1863: A House Divided

1863: A House Divided

by Elizabeth Massie

America as seen through the eyes of its young founders.

By April 1863 the Civil War has been raging for two years. On their sleepy farm in Gettysburg, sixteen-year-old twins Susanne and Stephen are alarmed by news that Confederate forces under General Robert E. Lee are threatening to invade the North for a strike at Washington, D.C.! Rebel forces in the

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America as seen through the eyes of its young founders.

By April 1863 the Civil War has been raging for two years. On their sleepy farm in Gettysburg, sixteen-year-old twins Susanne and Stephen are alarmed by news that Confederate forces under General Robert E. Lee are threatening to invade the North for a strike at Washington, D.C.! Rebel forces in the Union capital? Is it possible?

Bored with farm life and itching for action, Stephen runs away to join the beleaguered Army of the Potomac to fight Johnny Reb. Susanne decides to join a nursing outfit to assist the Union's wounded. Sparated by war, death, and disease, the twins maintain a correspondence. But little do they know that Union and Confederate forces are converging on a small town for a battle that may determine the outcome of the war—a town called Gettysburg.

Product Details

Doherty, Tom Associates, LLC
Publication date:
Young Founders Series, #4
Edition description:
First Edition
Product dimensions:
4.32(w) x 6.64(h) x 0.51(d)
Age Range:
13 - 18 Years

Read an Excerpt


April 28, 1863

I won the race, there is no doubt about it! My horse Molly and I, up Harrisburg Road from Gettysburg and then across the field to our farm we galloped, a good twelve yards ahead of Stephen and his nag most of the time. I lost my hat as we jumped the ditch by the crooked pine, but I can retrieve it in the morning. I would not stop for a hat when having a win was so close at hand!

Stephen did pull up beside me as we reached the orchard, and for a moment, as I leaned into Molly's sorrel mane and shouted, "Go girl!" I could see them beside me, neck and neck we were, with Stephen grinning his triumphant grin and his horse straining at the bit and foaming at the neck. The three deer hides we'd retrieved from the tannery in town were tied to his saddle, and flapped behind him like the wings of an enormous and furious bird. Stephen shouted, "I've got it!" But then at the last moment, when we were to pass the finish, which is always the hooded well, Stephen's horse crashed beneath an apple tree and Stephen was off. Dropping like a stone he was, and bouncing on the ground, crying out even as he struck the dirt, "I won! I passed the well first!"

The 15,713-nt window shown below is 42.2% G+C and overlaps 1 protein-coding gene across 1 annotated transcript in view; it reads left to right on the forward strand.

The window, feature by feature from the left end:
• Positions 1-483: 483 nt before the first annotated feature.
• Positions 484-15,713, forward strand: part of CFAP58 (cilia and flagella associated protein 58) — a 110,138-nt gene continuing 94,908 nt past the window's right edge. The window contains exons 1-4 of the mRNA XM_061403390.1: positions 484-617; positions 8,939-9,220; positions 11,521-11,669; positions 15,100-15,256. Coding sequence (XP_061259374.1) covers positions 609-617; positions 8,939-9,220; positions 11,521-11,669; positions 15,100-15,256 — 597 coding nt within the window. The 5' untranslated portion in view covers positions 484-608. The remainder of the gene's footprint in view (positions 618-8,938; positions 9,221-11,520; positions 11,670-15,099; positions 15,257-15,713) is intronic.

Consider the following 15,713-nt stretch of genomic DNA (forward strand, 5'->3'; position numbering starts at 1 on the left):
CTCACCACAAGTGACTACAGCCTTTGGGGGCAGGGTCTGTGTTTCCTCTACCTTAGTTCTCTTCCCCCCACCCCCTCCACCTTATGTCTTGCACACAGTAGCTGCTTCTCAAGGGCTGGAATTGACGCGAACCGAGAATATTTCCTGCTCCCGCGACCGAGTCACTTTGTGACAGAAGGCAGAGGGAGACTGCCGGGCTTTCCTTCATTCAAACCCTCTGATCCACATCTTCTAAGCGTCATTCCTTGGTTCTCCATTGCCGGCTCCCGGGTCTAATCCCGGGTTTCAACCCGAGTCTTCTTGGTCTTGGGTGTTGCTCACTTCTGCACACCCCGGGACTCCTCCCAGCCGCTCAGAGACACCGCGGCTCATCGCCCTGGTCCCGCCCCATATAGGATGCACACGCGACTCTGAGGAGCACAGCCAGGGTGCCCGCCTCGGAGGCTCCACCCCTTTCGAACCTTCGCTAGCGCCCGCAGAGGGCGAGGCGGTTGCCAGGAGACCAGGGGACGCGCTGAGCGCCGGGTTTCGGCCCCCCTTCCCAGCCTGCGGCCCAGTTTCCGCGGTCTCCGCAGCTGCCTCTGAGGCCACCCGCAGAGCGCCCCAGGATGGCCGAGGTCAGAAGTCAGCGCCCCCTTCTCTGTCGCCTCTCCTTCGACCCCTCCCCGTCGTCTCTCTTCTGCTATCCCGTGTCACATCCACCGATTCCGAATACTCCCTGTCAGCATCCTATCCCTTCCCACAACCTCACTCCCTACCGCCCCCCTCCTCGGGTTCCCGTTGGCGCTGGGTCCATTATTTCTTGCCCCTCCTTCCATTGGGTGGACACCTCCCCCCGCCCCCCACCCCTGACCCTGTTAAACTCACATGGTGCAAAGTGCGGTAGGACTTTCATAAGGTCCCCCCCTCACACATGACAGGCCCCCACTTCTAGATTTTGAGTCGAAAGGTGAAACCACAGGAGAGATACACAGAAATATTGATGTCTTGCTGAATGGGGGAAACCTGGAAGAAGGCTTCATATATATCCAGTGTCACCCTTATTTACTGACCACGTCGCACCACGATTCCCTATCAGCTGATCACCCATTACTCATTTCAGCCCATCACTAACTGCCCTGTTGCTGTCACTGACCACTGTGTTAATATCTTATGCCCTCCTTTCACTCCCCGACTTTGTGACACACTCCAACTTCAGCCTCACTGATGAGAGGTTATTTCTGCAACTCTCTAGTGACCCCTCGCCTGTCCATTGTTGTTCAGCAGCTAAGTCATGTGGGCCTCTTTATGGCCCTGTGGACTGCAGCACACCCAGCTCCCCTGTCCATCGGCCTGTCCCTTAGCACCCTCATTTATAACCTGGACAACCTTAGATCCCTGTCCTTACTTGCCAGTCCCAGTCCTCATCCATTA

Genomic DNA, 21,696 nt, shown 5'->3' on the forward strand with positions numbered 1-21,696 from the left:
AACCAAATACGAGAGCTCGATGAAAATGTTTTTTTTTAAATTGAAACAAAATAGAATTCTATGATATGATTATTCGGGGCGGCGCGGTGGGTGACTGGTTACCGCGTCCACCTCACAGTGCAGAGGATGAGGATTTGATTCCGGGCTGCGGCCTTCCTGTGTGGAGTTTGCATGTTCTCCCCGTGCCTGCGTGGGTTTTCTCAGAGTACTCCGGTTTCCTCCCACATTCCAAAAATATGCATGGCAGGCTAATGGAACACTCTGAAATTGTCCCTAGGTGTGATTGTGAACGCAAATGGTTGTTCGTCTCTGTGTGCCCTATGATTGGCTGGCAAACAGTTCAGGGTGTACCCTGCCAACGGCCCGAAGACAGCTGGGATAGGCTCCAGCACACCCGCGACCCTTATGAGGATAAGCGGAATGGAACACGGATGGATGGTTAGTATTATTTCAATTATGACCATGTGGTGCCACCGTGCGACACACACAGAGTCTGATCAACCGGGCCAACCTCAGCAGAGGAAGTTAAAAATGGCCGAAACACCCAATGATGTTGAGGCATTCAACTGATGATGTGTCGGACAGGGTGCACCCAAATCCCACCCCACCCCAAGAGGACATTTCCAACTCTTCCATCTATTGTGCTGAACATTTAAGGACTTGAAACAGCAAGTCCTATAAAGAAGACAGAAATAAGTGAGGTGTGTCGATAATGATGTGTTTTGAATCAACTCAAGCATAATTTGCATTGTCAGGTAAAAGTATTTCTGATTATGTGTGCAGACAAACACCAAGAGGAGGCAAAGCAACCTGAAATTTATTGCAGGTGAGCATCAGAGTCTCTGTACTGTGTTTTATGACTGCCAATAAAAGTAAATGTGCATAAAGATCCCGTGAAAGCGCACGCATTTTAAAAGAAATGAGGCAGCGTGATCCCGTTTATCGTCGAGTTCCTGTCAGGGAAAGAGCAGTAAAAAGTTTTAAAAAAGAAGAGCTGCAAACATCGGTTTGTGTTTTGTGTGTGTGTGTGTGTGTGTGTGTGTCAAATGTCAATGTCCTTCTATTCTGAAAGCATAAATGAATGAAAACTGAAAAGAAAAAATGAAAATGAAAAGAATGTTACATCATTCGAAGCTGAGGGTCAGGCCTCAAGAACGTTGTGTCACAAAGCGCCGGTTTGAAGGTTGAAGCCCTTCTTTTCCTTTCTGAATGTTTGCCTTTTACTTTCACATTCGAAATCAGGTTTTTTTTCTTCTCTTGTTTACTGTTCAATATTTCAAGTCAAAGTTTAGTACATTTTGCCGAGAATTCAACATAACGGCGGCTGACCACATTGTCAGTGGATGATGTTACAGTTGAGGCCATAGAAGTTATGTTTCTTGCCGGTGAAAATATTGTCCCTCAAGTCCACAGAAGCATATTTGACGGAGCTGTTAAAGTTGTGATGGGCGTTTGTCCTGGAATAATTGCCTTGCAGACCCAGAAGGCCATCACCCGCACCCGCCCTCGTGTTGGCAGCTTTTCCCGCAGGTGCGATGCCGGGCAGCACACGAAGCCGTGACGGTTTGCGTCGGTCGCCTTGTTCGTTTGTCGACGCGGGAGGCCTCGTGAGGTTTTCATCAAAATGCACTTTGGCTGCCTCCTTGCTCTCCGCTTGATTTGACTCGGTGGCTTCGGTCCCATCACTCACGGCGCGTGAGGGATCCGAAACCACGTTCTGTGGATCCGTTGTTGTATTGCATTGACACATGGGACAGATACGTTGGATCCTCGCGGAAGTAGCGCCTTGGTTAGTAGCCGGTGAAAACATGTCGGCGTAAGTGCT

He did not win. I say one must stay astride to win even if, perhaps and only perhaps, one might have been-a hairs breadth ahead before he took his tumble.

We curried our horses in the barn, and gave them an extra hand of grain and extra minutes of grooming for their racing, then took the leathers inside the house to show Uncle Silas. Uncle Silas is actually my Great-uncle Silas Preston. He is seventy-three years old and has been abed for many years with a rash of infirmities from gout to asthma to dropsy. From his bed in the parlor by the fireplace he pawed the three deer hides Stephen held out for his inspection, then said, "I suppose the tanner did what he could with these pitiful specimens. Next time, Stephen, hunt like a man. Go after the full-grown animals and not the babes."

Stephen huffed, and took, the hides to the kitchen. Uncle Silas is always criticizing Stephen, and often criticizing me. The tanner, Mr. Bowler, did a nice job with those hides. And I know they came from three good-sized does.

Our Great-aunt Darcy was in the kitchen, darning a pair of her stockings at the small table. She is our father's mother's sister, seventy-one years of age and not infirm as is Uncle Silas, but in her own way is limited. She smiled at the hides and said they were nice, then her eyes grew narrow and she asked, "You did not hunt them from Pratt's Woods?" No, Stephen assured her, he had not hunted the deer there, for Pratt's Woods, the small acreage of trees on the west side of the farm, contains a spirit who haunts Aunt Darcy mercilessly, so she claims.